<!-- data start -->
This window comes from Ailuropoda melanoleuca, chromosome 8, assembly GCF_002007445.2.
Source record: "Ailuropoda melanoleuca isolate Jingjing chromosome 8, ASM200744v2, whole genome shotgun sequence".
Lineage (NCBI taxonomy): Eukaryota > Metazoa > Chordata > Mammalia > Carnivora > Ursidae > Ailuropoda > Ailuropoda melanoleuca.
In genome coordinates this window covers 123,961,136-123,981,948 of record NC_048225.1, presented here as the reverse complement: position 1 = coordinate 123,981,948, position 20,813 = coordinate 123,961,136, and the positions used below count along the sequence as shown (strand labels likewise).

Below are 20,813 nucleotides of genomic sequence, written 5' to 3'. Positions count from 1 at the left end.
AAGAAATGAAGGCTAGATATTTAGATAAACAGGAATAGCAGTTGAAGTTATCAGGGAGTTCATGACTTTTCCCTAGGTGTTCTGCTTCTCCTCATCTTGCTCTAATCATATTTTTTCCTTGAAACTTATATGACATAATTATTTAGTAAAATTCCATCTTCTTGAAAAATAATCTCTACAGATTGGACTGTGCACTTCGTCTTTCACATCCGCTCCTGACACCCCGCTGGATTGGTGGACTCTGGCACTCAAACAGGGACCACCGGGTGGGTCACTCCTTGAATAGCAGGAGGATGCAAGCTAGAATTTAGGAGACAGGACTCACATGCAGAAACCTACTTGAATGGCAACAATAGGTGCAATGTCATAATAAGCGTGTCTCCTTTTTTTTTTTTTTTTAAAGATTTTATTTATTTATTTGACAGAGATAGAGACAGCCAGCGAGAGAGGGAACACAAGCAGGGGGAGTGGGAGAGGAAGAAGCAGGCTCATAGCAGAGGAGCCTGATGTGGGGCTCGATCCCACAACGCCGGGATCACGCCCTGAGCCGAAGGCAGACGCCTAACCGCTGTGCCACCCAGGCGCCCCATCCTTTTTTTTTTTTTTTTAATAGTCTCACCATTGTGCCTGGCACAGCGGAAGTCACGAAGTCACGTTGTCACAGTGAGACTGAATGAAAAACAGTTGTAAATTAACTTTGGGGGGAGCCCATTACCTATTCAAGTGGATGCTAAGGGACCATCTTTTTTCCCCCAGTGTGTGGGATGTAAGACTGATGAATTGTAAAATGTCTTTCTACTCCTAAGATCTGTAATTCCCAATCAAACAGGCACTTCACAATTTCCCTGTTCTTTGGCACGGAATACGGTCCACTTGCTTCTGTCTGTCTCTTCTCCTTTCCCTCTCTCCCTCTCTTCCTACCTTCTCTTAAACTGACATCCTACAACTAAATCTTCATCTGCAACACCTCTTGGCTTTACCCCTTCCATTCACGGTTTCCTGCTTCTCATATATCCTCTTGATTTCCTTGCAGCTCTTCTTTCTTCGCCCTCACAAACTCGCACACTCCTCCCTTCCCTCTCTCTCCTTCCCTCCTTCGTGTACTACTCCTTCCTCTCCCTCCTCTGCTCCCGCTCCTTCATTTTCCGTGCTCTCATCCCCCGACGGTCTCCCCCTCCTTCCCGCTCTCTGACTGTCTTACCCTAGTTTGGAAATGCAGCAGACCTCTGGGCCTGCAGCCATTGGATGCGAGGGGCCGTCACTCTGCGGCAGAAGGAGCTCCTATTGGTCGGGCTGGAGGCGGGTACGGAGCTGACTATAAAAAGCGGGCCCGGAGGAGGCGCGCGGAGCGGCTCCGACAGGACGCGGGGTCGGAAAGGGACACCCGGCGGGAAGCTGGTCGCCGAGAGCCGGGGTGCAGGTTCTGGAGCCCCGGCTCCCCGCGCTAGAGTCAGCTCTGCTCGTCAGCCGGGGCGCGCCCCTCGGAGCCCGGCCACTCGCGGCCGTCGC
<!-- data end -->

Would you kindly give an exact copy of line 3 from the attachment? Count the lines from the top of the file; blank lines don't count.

Lineage (NCBI taxonomy): Eukaryota > Metazoa > Chordata > Mammalia > Carnivora > Ursidae > Ailuropoda > Ailuropoda melanoleuca.